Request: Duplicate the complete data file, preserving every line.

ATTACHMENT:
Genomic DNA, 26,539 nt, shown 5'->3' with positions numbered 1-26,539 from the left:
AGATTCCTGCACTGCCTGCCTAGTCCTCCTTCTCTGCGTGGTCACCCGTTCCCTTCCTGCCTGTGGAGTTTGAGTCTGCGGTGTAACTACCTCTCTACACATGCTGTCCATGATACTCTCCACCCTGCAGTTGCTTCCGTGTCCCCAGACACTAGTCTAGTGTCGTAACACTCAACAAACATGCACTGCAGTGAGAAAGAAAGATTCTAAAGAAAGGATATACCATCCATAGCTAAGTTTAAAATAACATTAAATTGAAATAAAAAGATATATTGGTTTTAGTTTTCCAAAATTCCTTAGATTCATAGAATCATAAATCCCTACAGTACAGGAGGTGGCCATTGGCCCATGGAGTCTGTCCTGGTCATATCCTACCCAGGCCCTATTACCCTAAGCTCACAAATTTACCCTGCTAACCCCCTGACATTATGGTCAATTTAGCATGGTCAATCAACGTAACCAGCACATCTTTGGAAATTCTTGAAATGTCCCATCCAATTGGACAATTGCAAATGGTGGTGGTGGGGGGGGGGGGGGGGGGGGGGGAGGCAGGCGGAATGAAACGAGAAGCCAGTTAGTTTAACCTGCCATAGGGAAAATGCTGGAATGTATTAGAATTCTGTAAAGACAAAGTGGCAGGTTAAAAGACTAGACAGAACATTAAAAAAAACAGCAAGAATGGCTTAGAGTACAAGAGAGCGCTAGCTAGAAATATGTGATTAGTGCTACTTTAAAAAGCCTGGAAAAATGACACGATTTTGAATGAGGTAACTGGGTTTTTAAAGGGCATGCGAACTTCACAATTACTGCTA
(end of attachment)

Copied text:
Genomic DNA, 26,539 nt, shown 5'->3' with positions numbered 1-26,539 from the left:
AGATTCCTGCACTGCCTGCCTAGTCCTCCTTCTCTGCGTGGTCACCCGTTCCCTTCCTGCCTGTGGAGTTTGAGTCTGCGGTGTAACTACCTCTCTACACATGCTGTCCATGATACTCTCCACCCTGCAGTTGCTTCCGTGTCCCCAGACACTAGTCTAGTGTCGTAACACTCAACAAACATGCACTGCAGTGAGAAAGAAAGATTCTAAAGAAAGGATATACCATCCATAGCTAAGTTTAAAATAACATTAAATTGAAATAAAAAGATATATTGGTTTTAGTTTTCCAAAATTCCTTAGATTCATAGAATCATAAATCCCTACAGTACAGGAGGTGGCCATTGGCCCATGGAGTCTGTCCTGGTCATATCCTACCCAGGCCCTATTACCCTAAGCTCACAAATTTACCCTGCTAACCCCCTGACATTATGGTCAATTTAGCATGGTCAATCAACGTAACCAGCACATCTTTGGAAATTCTTGAAATGTCCCATCCAATTGGACAATTGCAAATGGTGGTGGTGGGGGGGGGGGGGGGGGGGGGGGAGGCAGGCGGAATGAAACGAGAAGCCAGTTAGTTTAACCTGCCATAGGGAAAATGCTGGAATGTATTAGAATTCTGTAAAGACAAAGTGGCAGGTTAAAAGACTAGACAGAACATTAAAAAAAACAGCAAGAATGGCTTAGAGTACAAGAGAGCGCTAGCTAGAAATATGTGATTAGTGCTACTTTAAAAAGCCTGGAAAAATGACACGATTTTGAATGAGGTAACTGGGTTTTTAAAGGGCATGCGAACTTCACAATTACTGCTA